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Government looks to defend torture claims with secret evidence

Unprecedented move by Government to introduce ‘closed procedures’ in torture case

Binyam Mohamed photo: BBC

26 October 2009

Guantanamo detainees, including Binyam Mohamed, launched a series of civil claims against the British Government in 2008 in order to hold the Government to account for alleged complicity in their torture in various detention centres around the world, including Guantanamo Bay. A three day hearing starts at the High Court in London before Mr Justice Silber on 27 October 2009 that will consider an unprecedented ‘preliminary issue’ about whether the Government defendants can rely on secret evidence in defending the claims in the ordinary civil courts.

The defendants will argue that the High Court should introduce ‘closed procedures’ for the first time for the hearing of evidence in these claims. In the past governments who claim “public interest immunity” for documents in the civil courts have not been allowed to rely on them. If these arguments are successful it will mean that the detainees, their lawyers and the public will be unable to hear the evidence that the defendants would rely on in their defence of the serious allegations they face.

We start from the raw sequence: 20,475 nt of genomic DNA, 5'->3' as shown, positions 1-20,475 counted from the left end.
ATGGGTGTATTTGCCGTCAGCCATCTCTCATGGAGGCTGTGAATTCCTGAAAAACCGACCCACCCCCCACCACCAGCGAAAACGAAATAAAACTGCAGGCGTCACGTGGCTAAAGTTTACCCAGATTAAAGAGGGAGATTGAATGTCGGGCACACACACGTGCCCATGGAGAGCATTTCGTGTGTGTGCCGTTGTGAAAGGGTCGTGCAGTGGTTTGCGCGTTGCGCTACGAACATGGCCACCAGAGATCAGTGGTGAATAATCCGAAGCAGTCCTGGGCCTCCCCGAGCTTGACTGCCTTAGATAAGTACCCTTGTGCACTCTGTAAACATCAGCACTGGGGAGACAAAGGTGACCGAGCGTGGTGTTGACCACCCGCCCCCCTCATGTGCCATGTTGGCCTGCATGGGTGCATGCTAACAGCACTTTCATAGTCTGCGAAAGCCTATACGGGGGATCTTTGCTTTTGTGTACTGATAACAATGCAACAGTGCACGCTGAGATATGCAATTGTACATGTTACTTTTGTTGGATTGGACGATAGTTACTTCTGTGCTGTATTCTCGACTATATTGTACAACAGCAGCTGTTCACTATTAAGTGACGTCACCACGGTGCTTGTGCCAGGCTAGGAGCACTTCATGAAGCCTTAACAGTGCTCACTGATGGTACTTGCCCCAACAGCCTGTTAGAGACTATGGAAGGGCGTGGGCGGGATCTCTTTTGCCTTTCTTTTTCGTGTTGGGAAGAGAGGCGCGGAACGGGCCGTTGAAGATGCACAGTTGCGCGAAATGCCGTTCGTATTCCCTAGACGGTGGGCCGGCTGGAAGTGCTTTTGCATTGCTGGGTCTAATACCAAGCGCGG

By their actions the Government is seeking to overturn centuries of legal precedent; side step the legislative role of Parliament; and rewrite the Civil Rules of Procedure.

Sapna Malik of Leigh Day & Co, acting for Binyam Mohamed said:

“That the Government is seeking to introduce such unconstitutional and manifestly unfair measures by the backdoor only serves to further raise suspicions about what they are trying to hide.”

For more information please contact Sapna Malik on 020 7650 1222.

Information was correct at time of publishing. See terms and conditions for further details.

Information was correct at time of publishing. See terms and conditions for further details.

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